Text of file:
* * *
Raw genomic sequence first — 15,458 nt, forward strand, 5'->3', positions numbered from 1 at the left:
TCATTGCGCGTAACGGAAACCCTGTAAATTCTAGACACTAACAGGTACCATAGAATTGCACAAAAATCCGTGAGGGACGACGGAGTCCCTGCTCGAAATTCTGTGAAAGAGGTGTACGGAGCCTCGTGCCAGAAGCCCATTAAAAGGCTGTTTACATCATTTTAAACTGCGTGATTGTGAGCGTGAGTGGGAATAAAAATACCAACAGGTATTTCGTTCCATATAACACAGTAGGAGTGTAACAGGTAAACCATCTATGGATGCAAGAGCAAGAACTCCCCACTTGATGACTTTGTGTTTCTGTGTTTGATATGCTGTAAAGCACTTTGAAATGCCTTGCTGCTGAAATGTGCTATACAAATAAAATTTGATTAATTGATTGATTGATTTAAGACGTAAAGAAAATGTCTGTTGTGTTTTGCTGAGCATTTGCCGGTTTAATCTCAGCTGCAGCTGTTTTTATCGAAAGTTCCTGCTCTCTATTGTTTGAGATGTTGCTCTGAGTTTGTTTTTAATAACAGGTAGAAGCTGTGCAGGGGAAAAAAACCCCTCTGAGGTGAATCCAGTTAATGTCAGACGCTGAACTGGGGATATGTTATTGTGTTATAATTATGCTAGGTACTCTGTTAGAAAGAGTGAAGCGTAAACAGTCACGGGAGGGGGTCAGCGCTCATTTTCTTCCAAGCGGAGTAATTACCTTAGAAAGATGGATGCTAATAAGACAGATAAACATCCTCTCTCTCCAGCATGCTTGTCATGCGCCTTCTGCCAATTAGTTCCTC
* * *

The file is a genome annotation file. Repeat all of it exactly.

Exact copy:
Raw genomic sequence first — 15,458 nt, forward strand, 5'->3', positions numbered from 1 at the left:
TCATTGCGCGTAACGGAAACCCTGTAAATTCTAGACACTAACAGGTACCATAGAATTGCACAAAAATCCGTGAGGGACGACGGAGTCCCTGCTCGAAATTCTGTGAAAGAGGTGTACGGAGCCTCGTGCCAGAAGCCCATTAAAAGGCTGTTTACATCATTTTAAACTGCGTGATTGTGAGCGTGAGTGGGAATAAAAATACCAACAGGTATTTCGTTCCATATAACACAGTAGGAGTGTAACAGGTAAACCATCTATGGATGCAAGAGCAAGAACTCCCCACTTGATGACTTTGTGTTTCTGTGTTTGATATGCTGTAAAGCACTTTGAAATGCCTTGCTGCTGAAATGTGCTATACAAATAAAATTTGATTAATTGATTGATTGATTTAAGACGTAAAGAAAATGTCTGTTGTGTTTTGCTGAGCATTTGCCGGTTTAATCTCAGCTGCAGCTGTTTTTATCGAAAGTTCCTGCTCTCTATTGTTTGAGATGTTGCTCTGAGTTTGTTTTTAATAACAGGTAGAAGCTGTGCAGGGGAAAAAAACCCCTCTGAGGTGAATCCAGTTAATGTCAGACGCTGAACTGGGGATATGTTATTGTGTTATAATTATGCTAGGTACTCTGTTAGAAAGAGTGAAGCGTAAACAGTCACGGGAGGGGGTCAGCGCTCATTTTCTTCCAAGCGGAGTAATTACCTTAGAAAGATGGATGCTAATAAGACAGATAAACATCCTCTCTCTCCAGCATGCTTGTCATGCGCCTTCTGCCAATTAGTTCCTC